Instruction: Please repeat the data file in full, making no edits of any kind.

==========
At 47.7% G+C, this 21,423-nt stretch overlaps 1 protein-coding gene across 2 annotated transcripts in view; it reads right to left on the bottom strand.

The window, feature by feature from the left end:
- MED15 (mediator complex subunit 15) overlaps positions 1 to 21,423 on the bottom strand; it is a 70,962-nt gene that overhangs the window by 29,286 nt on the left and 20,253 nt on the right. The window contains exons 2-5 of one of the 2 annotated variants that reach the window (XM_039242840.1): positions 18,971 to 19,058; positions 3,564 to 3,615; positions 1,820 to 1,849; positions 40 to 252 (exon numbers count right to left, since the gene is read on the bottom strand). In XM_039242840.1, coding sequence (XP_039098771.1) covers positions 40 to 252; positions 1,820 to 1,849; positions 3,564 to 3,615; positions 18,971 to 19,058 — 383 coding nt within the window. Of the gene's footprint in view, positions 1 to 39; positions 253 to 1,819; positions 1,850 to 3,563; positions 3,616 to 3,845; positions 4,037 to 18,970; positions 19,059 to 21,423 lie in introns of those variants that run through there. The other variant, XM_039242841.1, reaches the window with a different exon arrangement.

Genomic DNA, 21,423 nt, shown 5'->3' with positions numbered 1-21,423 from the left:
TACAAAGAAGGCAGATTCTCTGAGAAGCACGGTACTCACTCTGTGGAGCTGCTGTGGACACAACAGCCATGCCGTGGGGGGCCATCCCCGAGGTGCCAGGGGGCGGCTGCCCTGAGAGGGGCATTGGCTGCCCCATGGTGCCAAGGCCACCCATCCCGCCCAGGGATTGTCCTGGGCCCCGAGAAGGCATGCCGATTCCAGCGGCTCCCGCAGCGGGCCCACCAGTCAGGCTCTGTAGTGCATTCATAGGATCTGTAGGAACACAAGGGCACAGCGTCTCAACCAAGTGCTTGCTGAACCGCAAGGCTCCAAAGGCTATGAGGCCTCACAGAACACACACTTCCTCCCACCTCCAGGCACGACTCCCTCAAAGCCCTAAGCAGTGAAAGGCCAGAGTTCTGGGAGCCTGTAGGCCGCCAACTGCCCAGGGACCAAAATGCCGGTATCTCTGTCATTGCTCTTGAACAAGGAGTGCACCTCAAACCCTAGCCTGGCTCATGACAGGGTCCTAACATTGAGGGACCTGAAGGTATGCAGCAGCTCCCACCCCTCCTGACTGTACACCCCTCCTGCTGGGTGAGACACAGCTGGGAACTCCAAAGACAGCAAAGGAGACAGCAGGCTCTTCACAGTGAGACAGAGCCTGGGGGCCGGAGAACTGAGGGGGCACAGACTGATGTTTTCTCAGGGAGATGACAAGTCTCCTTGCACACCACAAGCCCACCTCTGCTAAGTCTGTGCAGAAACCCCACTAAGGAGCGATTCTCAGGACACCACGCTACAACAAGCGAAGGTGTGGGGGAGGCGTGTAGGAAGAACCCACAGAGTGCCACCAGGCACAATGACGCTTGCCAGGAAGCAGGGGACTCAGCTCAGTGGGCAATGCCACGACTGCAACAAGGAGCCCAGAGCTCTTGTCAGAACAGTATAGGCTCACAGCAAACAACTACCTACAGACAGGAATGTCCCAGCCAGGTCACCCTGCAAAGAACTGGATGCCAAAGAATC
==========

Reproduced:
At 47.7% G+C, this 21,423-nt stretch overlaps 1 protein-coding gene across 2 annotated transcripts in view; it reads right to left on the bottom strand.

The window, feature by feature from the left end:
- MED15 (mediator complex subunit 15) overlaps positions 1 to 21,423 on the bottom strand; it is a 70,962-nt gene that overhangs the window by 29,286 nt on the left and 20,253 nt on the right. The window contains exons 2-5 of one of the 2 annotated variants that reach the window (XM_039242840.1): positions 18,971 to 19,058; positions 3,564 to 3,615; positions 1,820 to 1,849; positions 40 to 252 (exon numbers count right to left, since the gene is read on the bottom strand). In XM_039242840.1, coding sequence (XP_039098771.1) covers positions 40 to 252; positions 1,820 to 1,849; positions 3,564 to 3,615; positions 18,971 to 19,058 — 383 coding nt within the window. Of the gene's footprint in view, positions 1 to 39; positions 253 to 1,819; positions 1,850 to 3,563; positions 3,616 to 3,845; positions 4,037 to 18,970; positions 19,059 to 21,423 lie in introns of those variants that run through there. The other variant, XM_039242841.1, reaches the window with a different exon arrangement.

Genomic DNA, 21,423 nt, shown 5'->3' with positions numbered 1-21,423 from the left:
TACAAAGAAGGCAGATTCTCTGAGAAGCACGGTACTCACTCTGTGGAGCTGCTGTGGACACAACAGCCATGCCGTGGGGGGCCATCCCCGAGGTGCCAGGGGGCGGCTGCCCTGAGAGGGGCATTGGCTGCCCCATGGTGCCAAGGCCACCCATCCCGCCCAGGGATTGTCCTGGGCCCCGAGAAGGCATGCCGATTCCAGCGGCTCCCGCAGCGGGCCCACCAGTCAGGCTCTGTAGTGCATTCATAGGATCTGTAGGAACACAAGGGCACAGCGTCTCAACCAAGTGCTTGCTGAACCGCAAGGCTCCAAAGGCTATGAGGCCTCACAGAACACACACTTCCTCCCACCTCCAGGCACGACTCCCTCAAAGCCCTAAGCAGTGAAAGGCCAGAGTTCTGGGAGCCTGTAGGCCGCCAACTGCCCAGGGACCAAAATGCCGGTATCTCTGTCATTGCTCTTGAACAAGGAGTGCACCTCAAACCCTAGCCTGGCTCATGACAGGGTCCTAACATTGAGGGACCTGAAGGTATGCAGCAGCTCCCACCCCTCCTGACTGTACACCCCTCCTGCTGGGTGAGACACAGCTGGGAACTCCAAAGACAGCAAAGGAGACAGCAGGCTCTTCACAGTGAGACAGAGCCTGGGGGCCGGAGAACTGAGGGGGCACAGACTGATGTTTTCTCAGGGAGATGACAAGTCTCCTTGCACACCACAAGCCCACCTCTGCTAAGTCTGTGCAGAAACCCCACTAAGGAGCGATTCTCAGGACACCACGCTACAACAAGCGAAGGTGTGGGGGAGGCGTGTAGGAAGAACCCACAGAGTGCCACCAGGCACAATGACGCTTGCCAGGAAGCAGGGGACTCAGCTCAGTGGGCAATGCCACGACTGCAACAAGGAGCCCAGAGCTCTTGTCAGAACAGTATAGGCTCACAGCAAACAACTACCTACAGACAGGAATGTCCCAGCCAGGTCACCCTGCAAAGAACTGGATGCCAAAGAATC